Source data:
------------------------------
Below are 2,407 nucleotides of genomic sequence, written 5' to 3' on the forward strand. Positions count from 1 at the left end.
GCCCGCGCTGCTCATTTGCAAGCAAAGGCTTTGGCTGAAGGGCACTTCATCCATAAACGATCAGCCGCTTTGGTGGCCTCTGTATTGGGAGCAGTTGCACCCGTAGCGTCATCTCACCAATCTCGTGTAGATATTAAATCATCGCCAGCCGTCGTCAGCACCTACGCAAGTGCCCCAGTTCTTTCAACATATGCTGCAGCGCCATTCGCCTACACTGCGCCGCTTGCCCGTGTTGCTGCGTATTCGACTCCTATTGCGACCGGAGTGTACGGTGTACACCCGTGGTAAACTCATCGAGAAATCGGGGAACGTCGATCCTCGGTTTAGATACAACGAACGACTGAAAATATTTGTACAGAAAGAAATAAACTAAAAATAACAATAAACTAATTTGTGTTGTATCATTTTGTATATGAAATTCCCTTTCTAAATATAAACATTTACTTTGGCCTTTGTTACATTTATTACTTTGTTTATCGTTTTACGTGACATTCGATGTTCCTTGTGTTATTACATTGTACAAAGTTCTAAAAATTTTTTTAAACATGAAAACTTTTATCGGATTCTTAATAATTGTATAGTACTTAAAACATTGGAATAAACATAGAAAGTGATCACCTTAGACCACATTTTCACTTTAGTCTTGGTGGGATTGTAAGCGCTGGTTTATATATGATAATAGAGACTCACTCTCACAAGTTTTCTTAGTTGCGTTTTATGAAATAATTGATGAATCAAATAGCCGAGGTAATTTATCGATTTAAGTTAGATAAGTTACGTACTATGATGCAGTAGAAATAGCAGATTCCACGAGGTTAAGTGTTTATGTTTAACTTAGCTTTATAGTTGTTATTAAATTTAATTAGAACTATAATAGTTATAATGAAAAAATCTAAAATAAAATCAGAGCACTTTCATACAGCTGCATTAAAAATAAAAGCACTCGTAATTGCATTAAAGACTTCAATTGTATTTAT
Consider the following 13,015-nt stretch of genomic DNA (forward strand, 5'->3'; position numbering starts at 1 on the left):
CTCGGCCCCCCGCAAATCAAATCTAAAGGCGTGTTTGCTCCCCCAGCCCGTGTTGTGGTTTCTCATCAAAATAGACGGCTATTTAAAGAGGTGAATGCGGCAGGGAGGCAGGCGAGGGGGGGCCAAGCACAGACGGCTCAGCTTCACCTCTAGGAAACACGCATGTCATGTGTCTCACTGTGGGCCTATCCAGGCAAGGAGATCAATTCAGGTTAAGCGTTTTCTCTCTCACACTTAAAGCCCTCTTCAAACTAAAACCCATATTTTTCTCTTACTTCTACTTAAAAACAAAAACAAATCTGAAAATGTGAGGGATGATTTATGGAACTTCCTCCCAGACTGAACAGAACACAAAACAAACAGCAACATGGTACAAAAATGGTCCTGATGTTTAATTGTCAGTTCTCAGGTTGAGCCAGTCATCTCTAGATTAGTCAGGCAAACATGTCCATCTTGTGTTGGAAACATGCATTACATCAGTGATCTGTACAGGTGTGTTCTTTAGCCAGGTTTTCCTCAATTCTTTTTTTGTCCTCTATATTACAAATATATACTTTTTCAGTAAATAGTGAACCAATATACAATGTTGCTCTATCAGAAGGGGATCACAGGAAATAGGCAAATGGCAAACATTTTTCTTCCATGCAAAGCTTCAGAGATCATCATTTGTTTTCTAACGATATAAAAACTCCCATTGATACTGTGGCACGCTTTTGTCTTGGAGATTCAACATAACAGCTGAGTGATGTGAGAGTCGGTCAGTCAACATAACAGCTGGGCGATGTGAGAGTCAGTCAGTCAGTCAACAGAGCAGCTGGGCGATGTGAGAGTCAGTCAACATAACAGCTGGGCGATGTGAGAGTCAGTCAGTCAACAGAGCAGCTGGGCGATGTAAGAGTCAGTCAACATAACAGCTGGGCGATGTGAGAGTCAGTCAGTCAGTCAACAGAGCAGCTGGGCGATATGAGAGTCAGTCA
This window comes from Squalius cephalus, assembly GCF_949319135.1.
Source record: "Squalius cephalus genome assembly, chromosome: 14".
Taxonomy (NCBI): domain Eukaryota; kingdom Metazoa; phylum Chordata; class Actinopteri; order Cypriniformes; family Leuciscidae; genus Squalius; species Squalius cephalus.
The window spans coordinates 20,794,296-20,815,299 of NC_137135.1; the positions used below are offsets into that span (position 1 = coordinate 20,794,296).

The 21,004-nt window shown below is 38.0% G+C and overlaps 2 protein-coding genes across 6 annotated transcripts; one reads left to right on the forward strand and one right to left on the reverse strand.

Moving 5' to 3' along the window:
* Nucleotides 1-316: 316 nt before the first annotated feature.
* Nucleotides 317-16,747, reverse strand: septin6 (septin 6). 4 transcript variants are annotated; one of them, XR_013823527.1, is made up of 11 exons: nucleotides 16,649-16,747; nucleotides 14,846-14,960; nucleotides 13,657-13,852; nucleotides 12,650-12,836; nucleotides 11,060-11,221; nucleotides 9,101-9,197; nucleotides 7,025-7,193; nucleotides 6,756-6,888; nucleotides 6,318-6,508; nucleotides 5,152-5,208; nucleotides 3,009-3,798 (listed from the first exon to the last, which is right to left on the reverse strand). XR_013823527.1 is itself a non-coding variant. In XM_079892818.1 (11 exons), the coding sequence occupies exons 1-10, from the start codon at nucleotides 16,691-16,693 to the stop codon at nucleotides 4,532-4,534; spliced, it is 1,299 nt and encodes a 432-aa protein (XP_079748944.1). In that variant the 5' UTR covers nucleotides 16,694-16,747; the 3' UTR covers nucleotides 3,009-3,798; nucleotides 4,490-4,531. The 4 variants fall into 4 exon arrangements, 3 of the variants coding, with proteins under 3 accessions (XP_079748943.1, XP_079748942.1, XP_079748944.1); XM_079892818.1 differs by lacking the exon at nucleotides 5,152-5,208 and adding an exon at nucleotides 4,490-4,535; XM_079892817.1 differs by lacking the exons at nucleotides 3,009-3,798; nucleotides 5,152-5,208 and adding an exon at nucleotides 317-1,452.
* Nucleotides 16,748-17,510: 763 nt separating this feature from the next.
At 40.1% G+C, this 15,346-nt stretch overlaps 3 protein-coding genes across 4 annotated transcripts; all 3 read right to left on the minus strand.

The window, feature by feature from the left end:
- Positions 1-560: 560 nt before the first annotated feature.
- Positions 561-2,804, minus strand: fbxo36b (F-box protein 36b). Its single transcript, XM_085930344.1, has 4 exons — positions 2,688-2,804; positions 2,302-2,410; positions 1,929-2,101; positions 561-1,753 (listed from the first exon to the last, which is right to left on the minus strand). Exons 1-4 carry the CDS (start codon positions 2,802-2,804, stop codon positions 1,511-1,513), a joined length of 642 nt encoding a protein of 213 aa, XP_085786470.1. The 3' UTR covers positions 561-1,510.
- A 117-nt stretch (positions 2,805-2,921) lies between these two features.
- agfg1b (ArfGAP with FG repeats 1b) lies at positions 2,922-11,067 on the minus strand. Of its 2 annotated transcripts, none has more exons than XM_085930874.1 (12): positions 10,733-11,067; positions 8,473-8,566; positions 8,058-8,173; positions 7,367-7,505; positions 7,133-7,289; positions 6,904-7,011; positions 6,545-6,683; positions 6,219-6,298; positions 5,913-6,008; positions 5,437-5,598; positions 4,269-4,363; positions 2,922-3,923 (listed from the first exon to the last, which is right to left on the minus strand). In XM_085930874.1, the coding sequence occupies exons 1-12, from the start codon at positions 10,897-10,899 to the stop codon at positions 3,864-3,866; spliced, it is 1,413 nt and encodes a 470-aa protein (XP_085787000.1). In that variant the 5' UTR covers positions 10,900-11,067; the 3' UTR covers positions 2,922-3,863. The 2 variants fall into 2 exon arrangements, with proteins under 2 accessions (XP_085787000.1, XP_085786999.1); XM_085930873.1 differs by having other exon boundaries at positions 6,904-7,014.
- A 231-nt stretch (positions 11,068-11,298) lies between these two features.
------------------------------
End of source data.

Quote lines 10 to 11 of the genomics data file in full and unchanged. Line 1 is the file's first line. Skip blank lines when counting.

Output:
Moving 5' to 3' along the window:
* Nucleotides 1-316: 316 nt before the first annotated feature.